APRIL-induced proliferation and survival were next assayed in lymphoma and MM cells, in the presence or absence of an antagonistic anti-APRIL Ab 01A (01A).34  APRIL further enhances Daudi-BCMA cell proliferation, which was completely blocked by 01A (Figure 3B). 01A also abolished proliferation induced by BCMA overexpression (Figure 3B). 01A prevented baseline and APRIL-induced survival of MM cells in a BCMA-dependent manner (Figure 3C-D; supplemental Figure 3). 01A induced more cytotoxicity against IL-6–dependent INA6 cells expressing higher levels of BCMA with shorter latency and stronger potency than against MM1S and RPMI8226 cells, expressing lower levels of BCMA. Because TACI was barely detected in INA6 compared with MM1S or RPMI8226 cells, these results also indicated that 01A-induced cytotoxicity primarily depended on BCMA levels. 01A was also confirmed to be active against patient MM cells (n = 3; Figure 3E-G). Importantly, 01A displayed cytotoxicity against MM cells cocultured with APRIL-secreting OCs (Figures 3D, 6A-B, and 7B-C).

APRIL-induced signaling through BCMA involving multiple pathways can be blocked with 01A

Next, cell lysates were made to examine specific inhibition by 01A of APRIL-induced growth and survival signaling cascades in multiple MM cell lines. APRIL was shown to significantly induce pERK1/2 and pAKT, followed by increased CCDN2, MCL1, and BCL2 in MM cells (Figure 4A-C; supplemental Figure 4A-B). The intensity of APRIL induced protein expression and phosphorylation is highest in H929 cells, followed by MM1R and MM1S, again showing an association with BCMA expression levels. Conversely, 01A specifically inhibits APRIL-induced signaling pathways and molecules critical for proliferation and survival. As expected, APRIL induced NF-κB activation and subsequent DNA binding activity, which was completely blocked by 01A (Figure 4D; supplemental Figure 4C). Both canonical and noncanonical NF-κB pathways are induced to a greater extent in H929 than in MM1S cells. Because H929 cells express the highest levels of BCMA and lack TACI, whereas MM1S cells express lower levels of BCMA and express TACI, these experiments confirm that APRIL-induced effects predominantly depend on BCMA levels in MM cell lines.

Figure 4

01A inhibits various APRIL-induced signaling cascades and further blocks APRIL-induced adhesion and migration in MM cells. (A) MM1R cells were serum starved, pretreated with 01A, and stimulated with APRIL (100 ng/mL). Cell lysates were made and subjected to immunoblotting with specific Abs. MM1S and H929 cells were also treated with indicated reagents for 4 hours. (B,D) Cell lysates and (C) mRNA were assayed by immunoblotting and real-time qRT-PCR, respectively. (D) NF-κB DNA binding activity assays were performed in cell lysates (right). (E) MM1S and H929 cells, (F) as well as CD138+ patient MM cells, were subjected to adhesion assays on BMSC-coated plates, in the presence or absence of 01A and APRIL. (G) H929 and INA6 MM cells were incubated with 01A in APRIL-induced migration assays.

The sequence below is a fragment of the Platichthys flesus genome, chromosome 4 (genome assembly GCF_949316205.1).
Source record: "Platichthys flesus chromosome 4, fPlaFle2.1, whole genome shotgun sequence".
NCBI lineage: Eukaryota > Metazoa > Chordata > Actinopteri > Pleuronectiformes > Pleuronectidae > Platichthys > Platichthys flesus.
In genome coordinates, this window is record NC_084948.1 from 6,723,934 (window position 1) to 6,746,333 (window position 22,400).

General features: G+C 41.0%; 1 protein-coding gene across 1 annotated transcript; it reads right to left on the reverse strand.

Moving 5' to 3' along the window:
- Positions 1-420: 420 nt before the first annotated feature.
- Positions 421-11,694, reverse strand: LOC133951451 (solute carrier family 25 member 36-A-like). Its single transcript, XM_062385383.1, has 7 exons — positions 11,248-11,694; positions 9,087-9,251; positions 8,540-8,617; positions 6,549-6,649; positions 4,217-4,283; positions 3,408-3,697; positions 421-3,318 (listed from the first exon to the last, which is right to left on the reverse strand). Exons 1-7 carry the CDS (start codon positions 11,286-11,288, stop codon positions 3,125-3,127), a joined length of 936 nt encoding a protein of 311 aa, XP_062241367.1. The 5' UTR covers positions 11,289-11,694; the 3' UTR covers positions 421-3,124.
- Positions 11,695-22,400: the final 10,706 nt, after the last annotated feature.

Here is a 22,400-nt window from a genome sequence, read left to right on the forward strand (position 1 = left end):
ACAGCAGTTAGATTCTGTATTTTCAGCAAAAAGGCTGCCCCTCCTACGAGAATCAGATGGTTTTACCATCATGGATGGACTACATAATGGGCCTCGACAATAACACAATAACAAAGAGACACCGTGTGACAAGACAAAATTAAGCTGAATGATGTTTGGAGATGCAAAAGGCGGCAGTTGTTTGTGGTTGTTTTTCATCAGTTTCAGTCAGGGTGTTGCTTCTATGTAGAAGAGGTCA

Figure 4

01A inhibits various APRIL-induced signaling cascades and further blocks APRIL-induced adhesion and migration in MM cells. (A) MM1R cells were serum starved, pretreated with 01A, and stimulated with APRIL (100 ng/mL). Cell lysates were made and subjected to immunoblotting with specific Abs. MM1S and H929 cells were also treated with indicated reagents for 4 hours. (B,D) Cell lysates and (C) mRNA were assayed by immunoblotting and real-time qRT-PCR, respectively. (D) NF-κB DNA binding activity assays were performed in cell lysates (right). (E) MM1S and H929 cells, (F) as well as CD138+ patient MM cells, were subjected to adhesion assays on BMSC-coated plates, in the presence or absence of 01A and APRIL. (G) H929 and INA6 MM cells were incubated with 01A in APRIL-induced migration assays.

01A inhibits APRIL-induced adhesion and migration via blockade of APRIL-induced signaling and downstream targets

Because BCMA overexpression upregulated adhesion and migration-related molecules, we next tested whether APRIL induces MM cell adhesion and migration and whether this could be modulated by 01A. Indeed, APRIL-induced adhesion of MM cell lines and patient MM cells to BM stromal cells in a dose-dependent manner, which was blocked by 01A (Figure 4E-F; supplemental Figure 5A). In transmigration assays,44  APRIL further enhanced MM cell migration, which was inhibited by 01A in a dose-dependent fashion (Figure 4G).